Didion also writes about her social status in what was known to be “Old California.” She was an educated female with class and wealth. In “The Courage of Her Afflictions” by Barbara Grizzuti Harrison, Harrison finds Didion to be putting people down for their social status. I do not agree with this because Didion is being sentimental for what California used to be, and unappreciative for what it turned into. Didion’s rhetoric throughout her essays portrays that she sees new California as fake, compared to when it was full of order, civilization and values. Didion sees new California as a loss and writes about what has changed it and how it dies in the essays “I Can’t Get That Monster Out of My Mind” and “On Mortality.” Rather than seeing Didion’s writing as judgmental, we should appreciate her nostalgia for the place she used to know.

My Thoughts on “In Cold Blood” by Truman Capote

In Truman Capote’s In Cold Blood, he embarks on a journey of presenting a non-fiction story of a well-respected but “inconsequential” (Amy Standen) family who was slain for unknown reasons. He does so by creating four parts of a book that include the details he accumulated from multiple interviews. Capote establishes credibility with his audience by providing factual evidence, recurring themes, symbolism and oxymorons.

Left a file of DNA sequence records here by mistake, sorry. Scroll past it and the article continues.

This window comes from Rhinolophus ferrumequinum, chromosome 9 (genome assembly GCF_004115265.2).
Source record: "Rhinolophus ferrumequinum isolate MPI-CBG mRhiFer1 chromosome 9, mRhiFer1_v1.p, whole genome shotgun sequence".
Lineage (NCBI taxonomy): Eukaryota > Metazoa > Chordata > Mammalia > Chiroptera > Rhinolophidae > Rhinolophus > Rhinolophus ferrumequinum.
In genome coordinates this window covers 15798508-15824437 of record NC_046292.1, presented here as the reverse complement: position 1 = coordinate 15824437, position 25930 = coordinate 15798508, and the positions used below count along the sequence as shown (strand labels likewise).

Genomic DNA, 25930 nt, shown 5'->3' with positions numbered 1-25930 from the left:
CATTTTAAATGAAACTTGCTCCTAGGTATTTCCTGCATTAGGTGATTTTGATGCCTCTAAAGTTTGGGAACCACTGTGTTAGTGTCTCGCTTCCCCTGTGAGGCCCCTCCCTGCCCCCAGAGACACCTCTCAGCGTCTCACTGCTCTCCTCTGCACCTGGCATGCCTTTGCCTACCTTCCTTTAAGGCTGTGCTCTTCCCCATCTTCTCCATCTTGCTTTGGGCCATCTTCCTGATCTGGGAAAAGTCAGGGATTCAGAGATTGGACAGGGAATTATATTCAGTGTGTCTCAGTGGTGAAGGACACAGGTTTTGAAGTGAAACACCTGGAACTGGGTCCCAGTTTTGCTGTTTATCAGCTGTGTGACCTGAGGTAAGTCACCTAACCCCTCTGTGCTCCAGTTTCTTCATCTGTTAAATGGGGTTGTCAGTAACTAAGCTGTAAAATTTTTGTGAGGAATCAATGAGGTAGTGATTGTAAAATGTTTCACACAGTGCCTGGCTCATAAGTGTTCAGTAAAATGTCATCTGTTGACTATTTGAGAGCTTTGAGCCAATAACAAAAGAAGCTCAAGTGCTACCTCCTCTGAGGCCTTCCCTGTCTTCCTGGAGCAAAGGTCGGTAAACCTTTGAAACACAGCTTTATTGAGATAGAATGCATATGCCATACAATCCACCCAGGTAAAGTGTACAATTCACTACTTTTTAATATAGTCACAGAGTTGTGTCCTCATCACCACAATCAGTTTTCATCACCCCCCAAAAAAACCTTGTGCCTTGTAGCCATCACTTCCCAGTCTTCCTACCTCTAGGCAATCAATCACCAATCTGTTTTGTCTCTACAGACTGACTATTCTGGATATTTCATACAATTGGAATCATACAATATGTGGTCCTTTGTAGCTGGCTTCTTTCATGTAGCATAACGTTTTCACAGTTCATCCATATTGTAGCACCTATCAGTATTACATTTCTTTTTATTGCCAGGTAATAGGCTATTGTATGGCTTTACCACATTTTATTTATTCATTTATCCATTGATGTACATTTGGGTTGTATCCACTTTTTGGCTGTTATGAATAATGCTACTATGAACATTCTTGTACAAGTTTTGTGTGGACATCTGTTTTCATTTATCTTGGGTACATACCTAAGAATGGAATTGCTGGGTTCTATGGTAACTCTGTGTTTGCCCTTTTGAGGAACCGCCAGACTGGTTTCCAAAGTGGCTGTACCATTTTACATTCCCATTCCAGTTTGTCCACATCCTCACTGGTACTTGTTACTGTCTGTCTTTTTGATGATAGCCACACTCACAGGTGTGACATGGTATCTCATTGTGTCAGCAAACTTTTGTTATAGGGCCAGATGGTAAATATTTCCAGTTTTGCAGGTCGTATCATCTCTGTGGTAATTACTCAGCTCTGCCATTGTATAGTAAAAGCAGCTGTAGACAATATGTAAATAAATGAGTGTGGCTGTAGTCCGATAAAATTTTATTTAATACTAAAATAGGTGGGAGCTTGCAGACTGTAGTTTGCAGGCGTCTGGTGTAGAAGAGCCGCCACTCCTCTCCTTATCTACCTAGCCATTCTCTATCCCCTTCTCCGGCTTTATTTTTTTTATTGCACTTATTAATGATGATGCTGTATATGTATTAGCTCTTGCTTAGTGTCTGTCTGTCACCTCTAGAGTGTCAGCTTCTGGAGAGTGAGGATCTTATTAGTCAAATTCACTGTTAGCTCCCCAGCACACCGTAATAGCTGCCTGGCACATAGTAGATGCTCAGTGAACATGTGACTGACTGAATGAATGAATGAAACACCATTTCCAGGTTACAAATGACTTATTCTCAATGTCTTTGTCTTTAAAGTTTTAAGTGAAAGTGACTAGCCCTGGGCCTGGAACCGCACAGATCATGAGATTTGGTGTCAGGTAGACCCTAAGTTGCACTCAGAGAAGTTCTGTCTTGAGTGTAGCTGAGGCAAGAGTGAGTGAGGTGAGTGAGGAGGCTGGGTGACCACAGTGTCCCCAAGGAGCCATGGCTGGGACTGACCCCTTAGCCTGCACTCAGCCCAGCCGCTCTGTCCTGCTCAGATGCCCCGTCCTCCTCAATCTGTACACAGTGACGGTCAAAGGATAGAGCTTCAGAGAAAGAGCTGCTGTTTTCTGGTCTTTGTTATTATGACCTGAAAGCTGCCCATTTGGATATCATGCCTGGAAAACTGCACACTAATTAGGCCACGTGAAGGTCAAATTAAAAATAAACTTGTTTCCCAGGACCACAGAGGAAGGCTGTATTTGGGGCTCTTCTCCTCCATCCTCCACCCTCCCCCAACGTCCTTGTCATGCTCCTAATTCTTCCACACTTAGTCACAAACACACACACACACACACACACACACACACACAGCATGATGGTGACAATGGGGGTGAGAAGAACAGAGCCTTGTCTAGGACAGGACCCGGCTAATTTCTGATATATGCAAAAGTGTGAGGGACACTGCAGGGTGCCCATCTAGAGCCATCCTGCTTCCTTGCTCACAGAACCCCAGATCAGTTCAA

It is often argued that Capote has a “failure of imagination” (George Plimpton) within In Cold Blood because he used factual evidence rather than first-person literary techniques. I disagree that Capote was not creative. He includes strong imagery within the factual evidence which provides readers a chance to envision everything that happened in the time frame prior to the murder, the actual murder, then the trial and execution. Capote said, “Also, it is necessary to have a 20/20 eye for visual detail–in this sense, it is quite true that one must be a ‘literary photographer,’ though an exceedingly selective one” (Plimpton). Capote selectively adds detail where it is fitting in this book, such as including the thoughts of the murderers, Perry and Dick, as they ended all four lives of the Clutters. Out of empathy, it is more than readers want to know, but have to know because of human nature. Because Capote interviewed all of the characters without a recorder, he nails the description of being a “literary photographer” as an author.